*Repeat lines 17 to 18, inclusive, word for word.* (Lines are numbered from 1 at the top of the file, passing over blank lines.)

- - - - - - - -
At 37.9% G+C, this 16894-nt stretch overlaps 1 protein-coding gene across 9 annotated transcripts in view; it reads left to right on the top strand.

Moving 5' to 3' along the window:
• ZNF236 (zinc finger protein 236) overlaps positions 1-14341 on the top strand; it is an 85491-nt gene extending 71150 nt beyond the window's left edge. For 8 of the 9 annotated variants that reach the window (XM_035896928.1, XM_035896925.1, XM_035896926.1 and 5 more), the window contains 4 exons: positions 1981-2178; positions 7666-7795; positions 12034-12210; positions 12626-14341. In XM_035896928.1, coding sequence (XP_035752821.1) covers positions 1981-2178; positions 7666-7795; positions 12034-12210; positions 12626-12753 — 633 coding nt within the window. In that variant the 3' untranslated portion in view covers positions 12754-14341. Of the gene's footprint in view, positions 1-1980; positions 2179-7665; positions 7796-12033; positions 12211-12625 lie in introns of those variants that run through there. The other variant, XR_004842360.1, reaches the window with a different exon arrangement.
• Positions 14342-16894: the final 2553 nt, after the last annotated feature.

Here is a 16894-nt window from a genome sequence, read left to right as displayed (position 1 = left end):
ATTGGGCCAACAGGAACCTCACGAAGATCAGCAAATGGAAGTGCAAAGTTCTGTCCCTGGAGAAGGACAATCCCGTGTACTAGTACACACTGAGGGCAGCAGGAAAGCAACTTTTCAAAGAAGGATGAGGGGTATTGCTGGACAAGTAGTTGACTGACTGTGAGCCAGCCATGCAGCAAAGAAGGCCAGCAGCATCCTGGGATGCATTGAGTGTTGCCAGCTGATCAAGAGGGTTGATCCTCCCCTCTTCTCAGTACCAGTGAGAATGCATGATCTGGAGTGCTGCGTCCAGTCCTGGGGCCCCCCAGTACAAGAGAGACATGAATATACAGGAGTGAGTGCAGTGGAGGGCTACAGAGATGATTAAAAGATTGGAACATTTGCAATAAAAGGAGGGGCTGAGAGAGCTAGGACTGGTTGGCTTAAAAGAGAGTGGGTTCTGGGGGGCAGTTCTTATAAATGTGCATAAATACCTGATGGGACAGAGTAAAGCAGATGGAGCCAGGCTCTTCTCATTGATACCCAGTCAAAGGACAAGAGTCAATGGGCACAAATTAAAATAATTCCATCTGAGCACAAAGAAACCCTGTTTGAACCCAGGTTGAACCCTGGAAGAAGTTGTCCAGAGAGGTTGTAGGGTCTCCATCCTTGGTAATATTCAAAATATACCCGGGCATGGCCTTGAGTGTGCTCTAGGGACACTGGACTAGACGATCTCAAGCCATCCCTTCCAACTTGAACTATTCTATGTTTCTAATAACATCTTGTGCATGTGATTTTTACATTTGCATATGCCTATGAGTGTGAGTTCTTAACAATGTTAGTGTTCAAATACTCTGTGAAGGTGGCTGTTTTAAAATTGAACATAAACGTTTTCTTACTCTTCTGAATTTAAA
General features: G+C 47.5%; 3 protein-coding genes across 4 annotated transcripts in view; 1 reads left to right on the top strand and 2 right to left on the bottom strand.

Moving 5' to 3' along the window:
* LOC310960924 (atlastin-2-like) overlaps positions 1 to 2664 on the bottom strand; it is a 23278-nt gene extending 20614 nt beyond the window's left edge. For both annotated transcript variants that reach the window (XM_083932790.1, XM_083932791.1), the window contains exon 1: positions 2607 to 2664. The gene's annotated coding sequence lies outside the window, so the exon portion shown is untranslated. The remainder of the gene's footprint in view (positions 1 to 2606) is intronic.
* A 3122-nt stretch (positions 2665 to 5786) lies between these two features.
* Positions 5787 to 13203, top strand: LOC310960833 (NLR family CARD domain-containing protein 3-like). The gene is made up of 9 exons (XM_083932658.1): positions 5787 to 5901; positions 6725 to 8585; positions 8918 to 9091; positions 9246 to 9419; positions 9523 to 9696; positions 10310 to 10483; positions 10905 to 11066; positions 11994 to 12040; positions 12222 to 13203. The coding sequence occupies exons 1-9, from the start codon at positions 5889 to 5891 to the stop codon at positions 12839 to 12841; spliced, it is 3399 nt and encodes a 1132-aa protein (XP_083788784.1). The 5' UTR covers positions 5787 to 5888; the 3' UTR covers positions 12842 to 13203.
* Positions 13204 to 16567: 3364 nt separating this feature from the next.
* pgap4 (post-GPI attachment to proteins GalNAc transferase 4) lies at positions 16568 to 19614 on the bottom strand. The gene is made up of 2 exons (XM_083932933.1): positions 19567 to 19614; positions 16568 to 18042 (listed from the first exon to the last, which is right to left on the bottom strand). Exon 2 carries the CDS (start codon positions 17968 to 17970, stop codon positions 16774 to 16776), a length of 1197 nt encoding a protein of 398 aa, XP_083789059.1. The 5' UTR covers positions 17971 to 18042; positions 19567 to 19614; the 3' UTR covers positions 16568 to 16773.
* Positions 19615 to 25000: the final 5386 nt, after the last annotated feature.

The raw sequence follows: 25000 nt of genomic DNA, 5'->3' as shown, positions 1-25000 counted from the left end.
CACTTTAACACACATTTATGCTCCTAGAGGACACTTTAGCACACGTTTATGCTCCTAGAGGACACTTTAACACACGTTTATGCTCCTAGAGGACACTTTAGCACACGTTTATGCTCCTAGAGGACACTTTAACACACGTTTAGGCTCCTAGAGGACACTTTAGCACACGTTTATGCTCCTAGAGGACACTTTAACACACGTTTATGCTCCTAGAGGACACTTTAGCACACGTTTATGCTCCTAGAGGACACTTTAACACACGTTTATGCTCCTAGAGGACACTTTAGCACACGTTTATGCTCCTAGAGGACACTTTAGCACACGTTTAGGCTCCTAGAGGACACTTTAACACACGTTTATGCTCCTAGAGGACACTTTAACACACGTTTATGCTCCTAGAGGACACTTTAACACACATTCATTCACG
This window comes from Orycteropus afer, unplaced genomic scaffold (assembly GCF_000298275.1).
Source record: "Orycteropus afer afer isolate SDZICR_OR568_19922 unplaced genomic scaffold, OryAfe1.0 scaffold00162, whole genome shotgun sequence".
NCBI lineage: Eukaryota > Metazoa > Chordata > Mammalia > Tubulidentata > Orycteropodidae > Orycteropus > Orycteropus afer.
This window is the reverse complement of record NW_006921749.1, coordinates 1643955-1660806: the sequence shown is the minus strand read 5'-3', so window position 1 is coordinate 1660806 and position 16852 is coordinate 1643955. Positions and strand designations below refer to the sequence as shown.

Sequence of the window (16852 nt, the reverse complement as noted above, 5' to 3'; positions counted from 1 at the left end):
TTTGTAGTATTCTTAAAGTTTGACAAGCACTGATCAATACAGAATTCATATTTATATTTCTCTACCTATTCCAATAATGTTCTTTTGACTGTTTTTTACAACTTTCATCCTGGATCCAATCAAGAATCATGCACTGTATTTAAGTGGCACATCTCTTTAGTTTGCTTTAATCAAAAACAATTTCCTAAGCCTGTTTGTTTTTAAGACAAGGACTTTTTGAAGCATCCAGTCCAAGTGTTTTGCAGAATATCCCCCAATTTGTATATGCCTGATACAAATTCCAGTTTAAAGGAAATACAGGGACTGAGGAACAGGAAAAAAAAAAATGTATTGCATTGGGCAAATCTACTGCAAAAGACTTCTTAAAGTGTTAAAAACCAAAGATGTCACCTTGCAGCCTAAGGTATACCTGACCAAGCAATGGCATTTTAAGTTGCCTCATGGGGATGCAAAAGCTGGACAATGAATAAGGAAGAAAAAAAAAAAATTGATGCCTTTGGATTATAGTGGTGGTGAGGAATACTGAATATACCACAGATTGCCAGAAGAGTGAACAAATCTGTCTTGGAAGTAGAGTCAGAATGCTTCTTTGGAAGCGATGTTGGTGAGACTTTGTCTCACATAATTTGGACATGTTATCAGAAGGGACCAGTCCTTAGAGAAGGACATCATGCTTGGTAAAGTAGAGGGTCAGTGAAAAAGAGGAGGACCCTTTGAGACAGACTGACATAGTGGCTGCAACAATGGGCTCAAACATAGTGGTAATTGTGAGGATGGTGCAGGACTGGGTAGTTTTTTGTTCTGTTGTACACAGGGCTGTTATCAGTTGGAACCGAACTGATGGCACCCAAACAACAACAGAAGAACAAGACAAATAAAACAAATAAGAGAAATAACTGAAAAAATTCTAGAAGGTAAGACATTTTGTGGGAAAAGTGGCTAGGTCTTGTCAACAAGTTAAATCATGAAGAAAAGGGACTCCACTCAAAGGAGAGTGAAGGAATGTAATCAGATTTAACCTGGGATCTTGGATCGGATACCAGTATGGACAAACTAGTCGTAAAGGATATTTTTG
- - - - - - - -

This window comes from Orycteropus afer, unplaced genomic scaffold (assembly GCF_000298275.1).
Source record: "Orycteropus afer afer isolate SDZICR_OR568_19922 unplaced genomic scaffold, OryAfe1.0 scaffold00162, whole genome shotgun sequence".